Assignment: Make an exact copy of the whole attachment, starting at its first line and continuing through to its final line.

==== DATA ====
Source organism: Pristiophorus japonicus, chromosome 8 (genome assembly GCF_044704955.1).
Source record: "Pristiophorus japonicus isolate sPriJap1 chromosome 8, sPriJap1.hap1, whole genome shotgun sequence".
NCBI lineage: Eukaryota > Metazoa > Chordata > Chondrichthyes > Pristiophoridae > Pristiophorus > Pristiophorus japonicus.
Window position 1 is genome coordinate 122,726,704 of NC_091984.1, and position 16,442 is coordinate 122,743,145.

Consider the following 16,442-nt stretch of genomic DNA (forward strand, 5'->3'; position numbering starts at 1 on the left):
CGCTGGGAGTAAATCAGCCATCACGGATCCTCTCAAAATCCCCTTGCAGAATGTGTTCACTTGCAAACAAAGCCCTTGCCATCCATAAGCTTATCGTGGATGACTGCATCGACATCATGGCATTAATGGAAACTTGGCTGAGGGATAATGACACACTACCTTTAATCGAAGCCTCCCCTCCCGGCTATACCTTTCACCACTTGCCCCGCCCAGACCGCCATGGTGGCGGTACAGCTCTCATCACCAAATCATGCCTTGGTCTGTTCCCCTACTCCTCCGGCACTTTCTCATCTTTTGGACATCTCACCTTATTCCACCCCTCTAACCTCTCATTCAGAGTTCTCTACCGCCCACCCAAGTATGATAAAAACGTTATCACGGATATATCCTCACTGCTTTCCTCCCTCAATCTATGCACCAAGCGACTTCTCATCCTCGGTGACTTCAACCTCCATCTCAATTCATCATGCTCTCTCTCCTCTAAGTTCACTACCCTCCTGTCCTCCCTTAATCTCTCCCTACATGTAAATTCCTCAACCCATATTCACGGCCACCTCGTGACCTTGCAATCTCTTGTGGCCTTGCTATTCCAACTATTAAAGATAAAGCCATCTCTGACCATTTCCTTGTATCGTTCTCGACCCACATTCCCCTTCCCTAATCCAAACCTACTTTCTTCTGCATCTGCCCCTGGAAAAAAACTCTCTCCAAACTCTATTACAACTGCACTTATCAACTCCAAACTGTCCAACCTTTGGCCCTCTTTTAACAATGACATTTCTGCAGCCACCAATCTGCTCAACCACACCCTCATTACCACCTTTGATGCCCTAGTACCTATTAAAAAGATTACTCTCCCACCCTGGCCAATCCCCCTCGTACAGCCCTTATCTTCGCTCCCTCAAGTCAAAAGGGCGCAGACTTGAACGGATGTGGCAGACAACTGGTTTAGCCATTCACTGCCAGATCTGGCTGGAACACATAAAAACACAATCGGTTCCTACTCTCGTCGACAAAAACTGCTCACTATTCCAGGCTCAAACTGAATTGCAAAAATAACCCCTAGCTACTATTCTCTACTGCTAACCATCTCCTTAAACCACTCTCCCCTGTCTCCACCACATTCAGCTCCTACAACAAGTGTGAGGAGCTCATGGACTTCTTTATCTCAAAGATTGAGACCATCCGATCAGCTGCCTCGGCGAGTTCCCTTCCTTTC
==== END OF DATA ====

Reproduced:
Source organism: Pristiophorus japonicus, chromosome 8 (genome assembly GCF_044704955.1).
Source record: "Pristiophorus japonicus isolate sPriJap1 chromosome 8, sPriJap1.hap1, whole genome shotgun sequence".
NCBI lineage: Eukaryota > Metazoa > Chordata > Chondrichthyes > Pristiophoridae > Pristiophorus > Pristiophorus japonicus.
Window position 1 is genome coordinate 122,726,704 of NC_091984.1, and position 16,442 is coordinate 122,743,145.

Consider the following 16,442-nt stretch of genomic DNA (forward strand, 5'->3'; position numbering starts at 1 on the left):
CGCTGGGAGTAAATCAGCCATCACGGATCCTCTCAAAATCCCCTTGCAGAATGTGTTCACTTGCAAACAAAGCCCTTGCCATCCATAAGCTTATCGTGGATGACTGCATCGACATCATGGCATTAATGGAAACTTGGCTGAGGGATAATGACACACTACCTTTAATCGAAGCCTCCCCTCCCGGCTATACCTTTCACCACTTGCCCCGCCCAGACCGCCATGGTGGCGGTACAGCTCTCATCACCAAATCATGCCTTGGTCTGTTCCCCTACTCCTCCGGCACTTTCTCATCTTTTGGACATCTCACCTTATTCCACCCCTCTAACCTCTCATTCAGAGTTCTCTACCGCCCACCCAAGTATGATAAAAACGTTATCACGGATATATCCTCACTGCTTTCCTCCCTCAATCTATGCACCAAGCGACTTCTCATCCTCGGTGACTTCAACCTCCATCTCAATTCATCATGCTCTCTCTCCTCTAAGTTCACTACCCTCCTGTCCTCCCTTAATCTCTCCCTACATGTAAATTCCTCAACCCATATTCACGGCCACCTCGTGACCTTGCAATCTCTTGTGGCCTTGCTATTCCAACTATTAAAGATAAAGCCATCTCTGACCATTTCCTTGTATCGTTCTCGACCCACATTCCCCTTCCCTAATCCAAACCTACTTTCTTCTGCATCTGCCCCTGGAAAAAAACTCTCTCCAAACTCTATTACAACTGCACTTATCAACTCCAAACTGTCCAACCTTTGGCCCTCTTTTAACAATGACATTTCTGCAGCCACCAATCTGCTCAACCACACCCTCATTACCACCTTTGATGCCCTAGTACCTATTAAAAAGATTACTCTCCCACCCTGGCCAATCCCCCTCGTACAGCCCTTATCTTCGCTCCCTCAAGTCAAAAGGGCGCAGACTTGAACGGATGTGGCAGACAACTGGTTTAGCCATTCACTGCCAGATCTGGCTGGAACACATAAAAACACAATCGGTTCCTACTCTCGTCGACAAAAACTGCTCACTATTCCAGGCTCAAACTGAATTGCAAAAATAACCCCTAGCTACTATTCTCTACTGCTAACCATCTCCTTAAACCACTCTCCCCTGTCTCCACCACATTCAGCTCCTACAACAAGTGTGAGGAGCTCATGGACTTCTTTATCTCAAAGATTGAGACCATCCGATCAGCTGCCTCGGCGAGTTCCCTTCCTTTC